In 1850, after the passage of the
Fugitive Slave Act, Reverend Higginson joined the
Vigilance Committee to Aid Escaping Slaves. He also was a
strong supporter of John Brown
and Kansas Free State Movement,
(1852). Reverend Higginson
was the pastor of the Free Church
in Worcester, Massachusetts
from 1852 to 1861. He also
played a leading role in freeing the fugitive slave,
Thomas Higginson was appointed a
in the United States Army during the
War and in
he was given command of the 1st South
Carolina Volunteers, the
Black Regiment in the U. S. Army.
1st South Carolina Volunteers
was organized in May 1862
under General David Hunter
and the troops consisted mostly of freed slaves from the
Head Island area of South Carolina.
Higginson assumed command of the 1st Carolina on
10, 1862. The regiment fought their first battle under
Higginson in January 1863 at
Landing on the
River along the Florida-Georgia state line. The 1st Carolina
won the battle with the loss of 1 killed
7 wounded. In
March of that year the 1st and
2nd Carolina Regiments occupied
Florida where they repulsed several Confederate attempts to retake the
1st Carolina was
redesignated as the 33rd United States
Colored Troops on February 8,
1864 and combined with two other regiments one of which
was the 54th Massachusetts,
On July 2, 1864 they took
part in the assault on Battery Gregg
at James Island, South Carolina, (Just south
of Charleston) and in December they fought in the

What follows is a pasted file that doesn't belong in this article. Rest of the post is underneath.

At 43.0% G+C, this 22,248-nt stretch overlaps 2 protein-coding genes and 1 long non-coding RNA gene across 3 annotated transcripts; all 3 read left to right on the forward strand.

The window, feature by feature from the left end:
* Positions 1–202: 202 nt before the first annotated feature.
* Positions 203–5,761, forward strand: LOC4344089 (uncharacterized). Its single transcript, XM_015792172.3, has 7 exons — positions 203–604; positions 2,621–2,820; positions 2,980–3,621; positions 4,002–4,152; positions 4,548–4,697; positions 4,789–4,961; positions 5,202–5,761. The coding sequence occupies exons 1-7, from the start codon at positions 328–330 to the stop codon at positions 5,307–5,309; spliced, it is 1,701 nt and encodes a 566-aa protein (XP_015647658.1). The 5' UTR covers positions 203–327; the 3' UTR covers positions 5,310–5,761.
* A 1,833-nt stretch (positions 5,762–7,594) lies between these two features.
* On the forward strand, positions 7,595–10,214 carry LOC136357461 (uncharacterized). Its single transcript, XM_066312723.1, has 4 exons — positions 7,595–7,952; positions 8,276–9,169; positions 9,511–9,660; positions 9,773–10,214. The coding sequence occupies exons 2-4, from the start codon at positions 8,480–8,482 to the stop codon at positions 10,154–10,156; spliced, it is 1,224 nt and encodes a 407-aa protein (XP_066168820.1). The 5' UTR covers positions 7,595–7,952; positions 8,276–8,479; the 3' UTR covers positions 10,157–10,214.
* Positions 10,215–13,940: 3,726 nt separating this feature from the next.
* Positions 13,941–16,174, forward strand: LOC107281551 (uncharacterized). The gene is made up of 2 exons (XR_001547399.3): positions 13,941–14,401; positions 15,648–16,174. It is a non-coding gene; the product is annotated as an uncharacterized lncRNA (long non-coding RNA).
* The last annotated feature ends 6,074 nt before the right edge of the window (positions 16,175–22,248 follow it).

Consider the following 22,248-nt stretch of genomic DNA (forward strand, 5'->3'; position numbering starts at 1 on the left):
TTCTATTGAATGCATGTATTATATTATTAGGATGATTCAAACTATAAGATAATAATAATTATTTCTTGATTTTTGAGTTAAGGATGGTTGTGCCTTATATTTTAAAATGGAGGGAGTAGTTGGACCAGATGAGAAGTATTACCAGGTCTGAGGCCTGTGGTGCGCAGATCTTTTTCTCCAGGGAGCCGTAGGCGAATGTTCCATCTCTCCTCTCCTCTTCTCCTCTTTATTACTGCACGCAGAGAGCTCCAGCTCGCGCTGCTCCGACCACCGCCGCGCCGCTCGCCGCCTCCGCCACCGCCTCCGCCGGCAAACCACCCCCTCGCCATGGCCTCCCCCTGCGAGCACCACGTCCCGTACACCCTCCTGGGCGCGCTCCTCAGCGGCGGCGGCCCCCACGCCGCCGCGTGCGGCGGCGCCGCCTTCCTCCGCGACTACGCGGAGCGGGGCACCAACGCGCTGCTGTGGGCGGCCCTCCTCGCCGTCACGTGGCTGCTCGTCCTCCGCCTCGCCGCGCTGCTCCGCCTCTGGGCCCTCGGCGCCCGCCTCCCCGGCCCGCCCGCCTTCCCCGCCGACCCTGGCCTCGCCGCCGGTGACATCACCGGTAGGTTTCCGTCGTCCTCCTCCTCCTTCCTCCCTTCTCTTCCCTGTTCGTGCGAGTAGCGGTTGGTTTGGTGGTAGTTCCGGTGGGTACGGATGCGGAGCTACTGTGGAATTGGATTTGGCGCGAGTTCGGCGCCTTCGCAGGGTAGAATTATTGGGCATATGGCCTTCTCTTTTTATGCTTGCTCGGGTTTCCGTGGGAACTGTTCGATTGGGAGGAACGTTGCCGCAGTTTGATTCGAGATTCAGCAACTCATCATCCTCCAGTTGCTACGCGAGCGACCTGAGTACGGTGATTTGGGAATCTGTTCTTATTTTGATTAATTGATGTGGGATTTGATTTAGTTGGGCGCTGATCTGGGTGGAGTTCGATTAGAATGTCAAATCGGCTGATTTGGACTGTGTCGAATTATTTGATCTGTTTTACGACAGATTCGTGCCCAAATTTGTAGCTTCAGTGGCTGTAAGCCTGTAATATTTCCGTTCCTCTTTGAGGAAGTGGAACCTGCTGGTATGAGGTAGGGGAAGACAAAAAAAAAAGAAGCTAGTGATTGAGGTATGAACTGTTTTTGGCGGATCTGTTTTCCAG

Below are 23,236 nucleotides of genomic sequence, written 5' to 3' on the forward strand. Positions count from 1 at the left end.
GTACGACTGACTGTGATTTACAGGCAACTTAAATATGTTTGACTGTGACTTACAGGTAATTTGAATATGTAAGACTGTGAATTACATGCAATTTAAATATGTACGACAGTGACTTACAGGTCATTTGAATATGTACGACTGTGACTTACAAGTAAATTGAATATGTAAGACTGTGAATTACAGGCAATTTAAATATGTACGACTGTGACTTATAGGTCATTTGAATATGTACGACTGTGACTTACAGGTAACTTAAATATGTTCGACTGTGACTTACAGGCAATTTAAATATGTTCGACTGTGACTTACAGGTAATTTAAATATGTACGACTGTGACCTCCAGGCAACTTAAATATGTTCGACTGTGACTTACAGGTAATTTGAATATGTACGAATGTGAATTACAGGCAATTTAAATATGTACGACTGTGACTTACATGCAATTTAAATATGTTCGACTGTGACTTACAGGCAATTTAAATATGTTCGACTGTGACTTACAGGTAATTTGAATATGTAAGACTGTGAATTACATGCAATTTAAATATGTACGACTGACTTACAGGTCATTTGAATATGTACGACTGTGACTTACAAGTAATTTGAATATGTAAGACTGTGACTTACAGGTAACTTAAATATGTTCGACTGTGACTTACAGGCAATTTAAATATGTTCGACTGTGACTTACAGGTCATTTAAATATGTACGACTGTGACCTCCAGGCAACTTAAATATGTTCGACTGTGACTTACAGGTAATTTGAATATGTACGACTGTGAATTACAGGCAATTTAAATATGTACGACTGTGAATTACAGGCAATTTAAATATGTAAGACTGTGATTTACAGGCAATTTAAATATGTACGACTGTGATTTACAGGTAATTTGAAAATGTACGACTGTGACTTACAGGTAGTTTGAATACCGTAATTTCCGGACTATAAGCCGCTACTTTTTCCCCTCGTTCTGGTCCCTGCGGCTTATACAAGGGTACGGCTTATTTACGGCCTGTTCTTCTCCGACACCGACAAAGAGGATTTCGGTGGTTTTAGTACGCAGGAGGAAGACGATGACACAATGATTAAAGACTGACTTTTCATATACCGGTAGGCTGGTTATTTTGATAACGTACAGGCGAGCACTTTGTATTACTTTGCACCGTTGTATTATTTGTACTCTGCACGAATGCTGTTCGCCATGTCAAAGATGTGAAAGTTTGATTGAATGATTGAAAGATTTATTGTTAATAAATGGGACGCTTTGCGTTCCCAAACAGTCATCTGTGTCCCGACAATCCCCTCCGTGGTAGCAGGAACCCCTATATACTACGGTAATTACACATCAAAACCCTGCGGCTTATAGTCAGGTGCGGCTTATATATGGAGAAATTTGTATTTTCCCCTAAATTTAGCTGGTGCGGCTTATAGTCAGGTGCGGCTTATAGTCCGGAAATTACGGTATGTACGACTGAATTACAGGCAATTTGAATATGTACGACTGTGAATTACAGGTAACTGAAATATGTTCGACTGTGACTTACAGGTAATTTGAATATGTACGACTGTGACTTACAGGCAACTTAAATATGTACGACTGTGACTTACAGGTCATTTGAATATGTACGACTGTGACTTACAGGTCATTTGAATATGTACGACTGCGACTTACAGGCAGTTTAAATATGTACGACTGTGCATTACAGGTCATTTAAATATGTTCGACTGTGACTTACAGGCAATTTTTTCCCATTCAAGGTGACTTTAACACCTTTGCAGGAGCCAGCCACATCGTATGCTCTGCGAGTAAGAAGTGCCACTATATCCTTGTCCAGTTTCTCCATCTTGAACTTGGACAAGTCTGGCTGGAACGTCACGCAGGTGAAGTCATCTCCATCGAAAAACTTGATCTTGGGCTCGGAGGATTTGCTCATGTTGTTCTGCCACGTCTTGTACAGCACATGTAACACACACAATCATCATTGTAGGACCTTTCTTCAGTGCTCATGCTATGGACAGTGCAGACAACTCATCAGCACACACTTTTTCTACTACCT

of Honey Hill along with the 55th Massachusetts. During
their final year in service, the 1st Carolina served on Garrison Duty in
Savannah and Charleston. They were mustered out on
9, 1866 at
in Charleston, SC.
Colonel Higginson was
wounded in South Carolina in 1863
and mustered out in 1864. After leaving the service, Thomas and his wife
Mary, (who was in ill health)
relocated to Newport, Rhode Island. It was during this
period (1864 to 1879) that he
sent the letter shown above.
Thomas was a prolific writer and wrote over
30 books; he was a frequent contributor to the
Monthly. Thomas fell in love with Newport and he became
deeply involved in the community. He was chairman of the
Committee and led the movement to
Separate Schools for Black and White children in 1865.
During his Newport period, he wrote his first novel,
An Oldport Romance."
He was a director of the Redwood Library
and a member of the Town and Country Club.
After the death of his first wife, Mary; he moved back to
and married his second wife, Mary P.
Thatcher. Thomas discovered and encouraged the poet
Dickinson. He maintained an extensive correspondence with
both Emily Dickinson and
died on May 9, 1911
in Cambridge, Massachusetts.
Redwood Library Records
Civil War @ Charleston
Library of Congress